That's really interesting because that's such a shift from Warlords of Draenor, which was heavily criticized for isolating players inside of their own garrison. How much of that feedback from Warlords fueled your decisions regarding Legion?

Feasel: There were a huge number of lessons we learned from Warlords. Not the least of which being that we didn't spend enough time there and we didn't make good enough use of our assets and the amount of buildup that we had done of that lore and story of your garrison—of everything. Getting out of that space really quickly really wasn't the right decision. That's one of the reasons why we're considering a little bit longer of an expansion pack process with more patches, so that we can tell a better story and we can create this crazy story arc with Illidan. You wouldn't want Illidan's story arc to end with one patch, right? That would go out like a wet balloon—like a fart noise. You want that arc to be either one of a crazy redemption story or corruption story or somewhere in between, wherever we're taking Illidan—and we're taking him to a very cool place and I'm excited for players to see that. But even from a top level storyline-telling perspective, we felt like this needed to be a really solid expansion for us.

...I think that a lot of the fan comments at the end of Warlords of Draenor were exactly what we were thinking.

One of the things that we as a team feel in general is that we've evolved a huge number different portions in WoW that we saw didn't evolve enough in Warlords of Draenor. For example, the [Mists of Pandaria] daily quest system was awesome, had great structure, told great stories, but was maybe a little bit boring on a day-to-day basis when you kept having to do the same quests over and over again and each had its own individual downsides. But to go to Warlords where the quests were very not story-oriented and you kind of just did a 'bar' objective for apexis [a type of currency for endgame] also felt like it was very much the wrong decision. I would also say that it was the last two expansions together have taught us where we need to spend our time and our bucks in terms of evolving WoW. And I think that a lot of the fan comments at the end of Warlords of Draenor were exactly what we were thinking. Where, wow, we need to evolve our endgame system into something new and different and unique. We need to evolve into world quests, essentially. We need to evolve professions. We need to evolve the five-man game, and let's blow that out a little bit more into why don't we evolve all of itemization and allow players to play their own way and do whatever is the most challenging or most interesting or most difficult for your character … Everything should contribute to World of Warcraft feeling like a massively multiplayer online game down to the base rules of the game, that players should be able to fight [together] in the outdoor world and both get quest credit.

Jonathan LeCraft

And how do Demon Hunters fit into this new vision? Players have been wanting to play them for ages and it feels like you've held off. Aside from the obvious thematic connection, why make them available now?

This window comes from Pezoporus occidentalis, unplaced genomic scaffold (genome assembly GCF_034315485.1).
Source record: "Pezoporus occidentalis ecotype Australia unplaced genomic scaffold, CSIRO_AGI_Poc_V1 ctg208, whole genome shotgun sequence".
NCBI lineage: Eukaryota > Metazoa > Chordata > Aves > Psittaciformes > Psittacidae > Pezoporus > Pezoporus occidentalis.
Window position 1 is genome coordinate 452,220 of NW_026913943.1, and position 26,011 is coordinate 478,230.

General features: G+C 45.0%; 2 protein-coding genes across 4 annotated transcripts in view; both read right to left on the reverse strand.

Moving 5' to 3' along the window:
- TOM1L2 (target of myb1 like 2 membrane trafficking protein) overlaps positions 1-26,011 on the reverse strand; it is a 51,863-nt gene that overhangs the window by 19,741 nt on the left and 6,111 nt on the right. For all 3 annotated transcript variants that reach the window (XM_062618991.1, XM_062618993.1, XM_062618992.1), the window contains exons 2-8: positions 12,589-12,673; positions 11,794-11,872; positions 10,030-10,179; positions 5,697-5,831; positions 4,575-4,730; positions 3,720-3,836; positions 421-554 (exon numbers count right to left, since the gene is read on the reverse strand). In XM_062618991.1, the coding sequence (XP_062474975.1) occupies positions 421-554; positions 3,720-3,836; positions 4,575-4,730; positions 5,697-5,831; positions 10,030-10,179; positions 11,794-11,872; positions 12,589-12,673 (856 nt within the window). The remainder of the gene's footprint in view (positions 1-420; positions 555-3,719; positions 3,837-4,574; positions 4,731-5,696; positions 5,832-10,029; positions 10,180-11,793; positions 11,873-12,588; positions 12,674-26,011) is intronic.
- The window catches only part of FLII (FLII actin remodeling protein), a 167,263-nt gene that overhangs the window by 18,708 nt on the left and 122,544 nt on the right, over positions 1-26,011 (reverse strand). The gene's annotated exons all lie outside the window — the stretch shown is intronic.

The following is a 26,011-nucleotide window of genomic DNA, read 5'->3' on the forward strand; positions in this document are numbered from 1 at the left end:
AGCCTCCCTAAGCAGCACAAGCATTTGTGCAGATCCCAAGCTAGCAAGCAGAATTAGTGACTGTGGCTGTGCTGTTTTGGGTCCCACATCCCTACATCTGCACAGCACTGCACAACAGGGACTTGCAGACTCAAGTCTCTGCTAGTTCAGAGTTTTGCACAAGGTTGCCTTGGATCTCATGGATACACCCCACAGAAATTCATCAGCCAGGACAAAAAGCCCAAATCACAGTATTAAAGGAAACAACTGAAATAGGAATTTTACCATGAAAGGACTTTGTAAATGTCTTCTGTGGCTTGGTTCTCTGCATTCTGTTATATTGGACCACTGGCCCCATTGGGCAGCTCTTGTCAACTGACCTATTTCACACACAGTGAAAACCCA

Feasel: Well you know, whenever we discuss what an expansion is going to be about—where do we start from? We start from very high level themes, and this expansion's theme is, of course, telling the next portion of Gul'dan's story, the return of the Burning Legion. We felt like it was the right time to bring [the Burning Legion] back, but to show what their full power and capability is, and to tell the rest of Illidan's story and his destiny … As soon as we had that general theme, that big enemy, and that awesome story arc going, it was only really natural, I think, that Demon Hunters came out of it.

LeCraft: Oh absolutely. And again, we had been looking for an opportunity to add them to the game for a long time, and not quite getting them into the Burning Crusade because we weren't really ready to add a class to the game at that point yet. We kinda had to wait a few expansions until that opportunity came around again.

Feasel: You know what is really great about adding them right now, though? We had the time to really focus on the tech that we needed to make moving around in combat and zipping around like a magical fire-shooting ninja feel awesome in World of Warcraft which we didn't have the ability to do before. It took quite a number of major bug-fixes in order for the Demon Hunters to really feel like they're zipping around and it feels incredibly responsive. I'm actually glad that we held them off until this point.

Everything about the demon invasions and the Demon Hunters sounds very ambitious. Not that I want to look too far ahead, but assuming you pull all of this off, how are you ever going to top this for the next expansion? I mean, The Burning Legion is one of the bigger threats Azeroth has ever seen.

Feasel: If you think the Burning Legion is the biggest threat to Azeroth you should read the Chronicle again. [laughs]

LeCraft: Oooo! 

Oh, damn. That's awkward.

LeCraft: Yeah. [laughs]

What a way to end an interview.

World of Warcraft: Legion's prelaunch events kick off next week on August 9 with the start of the demon invasion into Azeroth and, for those who have preordered, access to the Demon Hunter class.

Steven Messner

With over 7 years of experience with in-depth feature reporting, Steven's mission is to chronicle the fascinating ways that games intersect our lives. Whether it's colossal in-game wars in an MMO, or long-haul truckers who turn to games to protect them from the loneliness of the open road, Steven tries to unearth PC gaming's greatest untold stories. His love of PC gaming started extremely early. Without money to spend, he spent an entire day watching the progress bar on a 25mb download of the Heroes of Might and Magic 2 demo that he then played for at least a hundred hours. It was a good demo.